“In a way, it was a good thing. I could still be home during calving season to keep an eye on the cows. I could have the laptop set up and be watching lectures while observing cows in the calving pens.”
“The learning experience was challenging as concentrating on a screen for so many hours a week can be difficult. However, the lecturers made it as stress-free and interesting as could be done for everyone.”
Despite her college and work commitments over the past decade, the Galway native has maintained her interest in the family farm.
She also owns 10 cows and calves, 5 replacement heifers, some bob lambs and 8 Connemara ponies that she breeds.
Collectively, the family, her father, Mike and brother, Aidan, run a 30-cow suckler farm, comprising mainly of first-cross Angus cows with some Hereford and Charolais influence.
They run a Charolais stock bull with the herd and AI maiden heifers to Limousin sires.
“I enjoy being able to watch offspring, be that a calf, lamb or foal, from birth until it is time for them to be sold or join the herd as a breeding cow or, in the case of ponies, watch them start their careers.”
“I am responsible for paperwork, tagging and registering calves and calving any cows. These include the ones that decide to calve when I get home from work at night. Besides, I also have sole responsibility for the ponies I breed,” she added.
Women in ag
“I do not feel as if I am treated any differently to my male counterparts. Anyone I have met has been supportive of women pursuing careers in the agricultural industry.”
“I feel now with social media and other platforms where women in agriculture are actively showing their daily lives, that recognition is definitely being observed more for us at farm and industry level.”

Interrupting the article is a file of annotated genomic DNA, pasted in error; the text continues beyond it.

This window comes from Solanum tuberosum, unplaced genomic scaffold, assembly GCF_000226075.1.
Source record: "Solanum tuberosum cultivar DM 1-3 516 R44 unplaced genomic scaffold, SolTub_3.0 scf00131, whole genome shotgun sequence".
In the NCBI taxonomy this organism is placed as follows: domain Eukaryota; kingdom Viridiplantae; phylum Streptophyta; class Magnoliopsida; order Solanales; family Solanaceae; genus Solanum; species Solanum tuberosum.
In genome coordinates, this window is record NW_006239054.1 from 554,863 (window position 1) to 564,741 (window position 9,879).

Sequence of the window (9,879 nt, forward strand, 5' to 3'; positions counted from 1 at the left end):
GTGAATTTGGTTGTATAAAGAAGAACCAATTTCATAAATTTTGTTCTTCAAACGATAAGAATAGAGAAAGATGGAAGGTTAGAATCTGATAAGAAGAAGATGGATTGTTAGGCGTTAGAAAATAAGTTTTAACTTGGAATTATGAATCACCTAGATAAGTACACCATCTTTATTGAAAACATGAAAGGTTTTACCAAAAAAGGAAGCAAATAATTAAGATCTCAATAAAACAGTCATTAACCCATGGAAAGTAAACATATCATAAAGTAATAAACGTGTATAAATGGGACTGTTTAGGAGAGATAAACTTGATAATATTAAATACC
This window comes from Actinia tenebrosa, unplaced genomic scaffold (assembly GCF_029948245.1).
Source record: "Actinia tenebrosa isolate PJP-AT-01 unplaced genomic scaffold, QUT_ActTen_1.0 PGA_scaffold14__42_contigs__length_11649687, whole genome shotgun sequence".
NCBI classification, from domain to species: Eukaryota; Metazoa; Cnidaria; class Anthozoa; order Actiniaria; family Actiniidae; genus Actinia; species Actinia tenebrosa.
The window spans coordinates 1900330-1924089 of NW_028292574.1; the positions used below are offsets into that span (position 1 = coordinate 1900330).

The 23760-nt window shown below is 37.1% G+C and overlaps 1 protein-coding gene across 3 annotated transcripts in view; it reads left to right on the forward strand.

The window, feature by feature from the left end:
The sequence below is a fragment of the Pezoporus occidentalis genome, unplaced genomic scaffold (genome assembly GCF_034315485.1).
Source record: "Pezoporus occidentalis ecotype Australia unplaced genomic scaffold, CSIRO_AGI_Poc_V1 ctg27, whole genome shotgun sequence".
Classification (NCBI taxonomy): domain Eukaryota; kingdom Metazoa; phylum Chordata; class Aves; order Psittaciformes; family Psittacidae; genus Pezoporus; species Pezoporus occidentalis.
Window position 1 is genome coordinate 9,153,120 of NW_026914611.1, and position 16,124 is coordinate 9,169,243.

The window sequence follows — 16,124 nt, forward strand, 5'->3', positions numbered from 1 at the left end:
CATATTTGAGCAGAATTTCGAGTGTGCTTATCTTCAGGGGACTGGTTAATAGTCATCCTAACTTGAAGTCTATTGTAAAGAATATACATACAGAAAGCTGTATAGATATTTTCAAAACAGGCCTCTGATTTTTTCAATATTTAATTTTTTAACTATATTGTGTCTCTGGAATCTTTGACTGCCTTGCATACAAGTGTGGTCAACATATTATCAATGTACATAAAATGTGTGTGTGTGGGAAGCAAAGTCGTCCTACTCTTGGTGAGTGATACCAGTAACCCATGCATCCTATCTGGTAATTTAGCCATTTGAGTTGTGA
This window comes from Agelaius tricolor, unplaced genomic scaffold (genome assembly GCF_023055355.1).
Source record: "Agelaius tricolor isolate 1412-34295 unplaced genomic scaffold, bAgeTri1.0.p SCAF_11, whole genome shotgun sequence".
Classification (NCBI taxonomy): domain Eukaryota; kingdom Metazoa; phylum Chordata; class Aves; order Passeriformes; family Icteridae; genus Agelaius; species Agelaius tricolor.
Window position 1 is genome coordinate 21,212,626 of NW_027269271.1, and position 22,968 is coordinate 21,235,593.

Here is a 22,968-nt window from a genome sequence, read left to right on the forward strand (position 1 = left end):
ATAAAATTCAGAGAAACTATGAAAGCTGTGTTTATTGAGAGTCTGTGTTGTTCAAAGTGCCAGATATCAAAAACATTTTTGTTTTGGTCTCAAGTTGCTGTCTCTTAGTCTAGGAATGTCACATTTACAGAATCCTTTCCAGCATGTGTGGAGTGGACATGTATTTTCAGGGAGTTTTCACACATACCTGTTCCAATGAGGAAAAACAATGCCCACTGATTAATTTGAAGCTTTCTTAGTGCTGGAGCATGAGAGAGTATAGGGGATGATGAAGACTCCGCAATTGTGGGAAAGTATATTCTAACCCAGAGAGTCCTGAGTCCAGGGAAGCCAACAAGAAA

“Encouragement from a young age is key. Allowing females from farming or non-farming backgrounds to avail of opportunities to experience the industry, be that in processing plants, in veterinary practices, or areas they feel they would like to learn about, will allow them to decide if this industry is something they would like to pursue a career in or not.”
“I think females should consider a career in agriculture as it is a very rewarding field. We are being considered more for a wider range of jobs that equal our male counterparts. This proves we can do the same as them if not better in some areas.”
In the future, Laura hopes to expand suckler cow numbers to 45 and establish a pedigree Charolais herd.
“My ultimate goal is to hopefully one day have a farm of my own with my own cows and still be breeding my Connemaras.”
“I have never thought of travelling as I have always been a real home bird. Even when I was living and working in Kildare, I would check-in at home every day for fear I would miss anything major happening.”
“If I could turn back the clock, I would not do anything differently. If I did, I would not be where I am now. I am glad I have made the choices I have; they led me to realise that I love working with animals. It is what I want to do with my life.”
“It has been like a rollercoaster, fun and scary at the same time, but rewarding and fulfilling,” she concluded.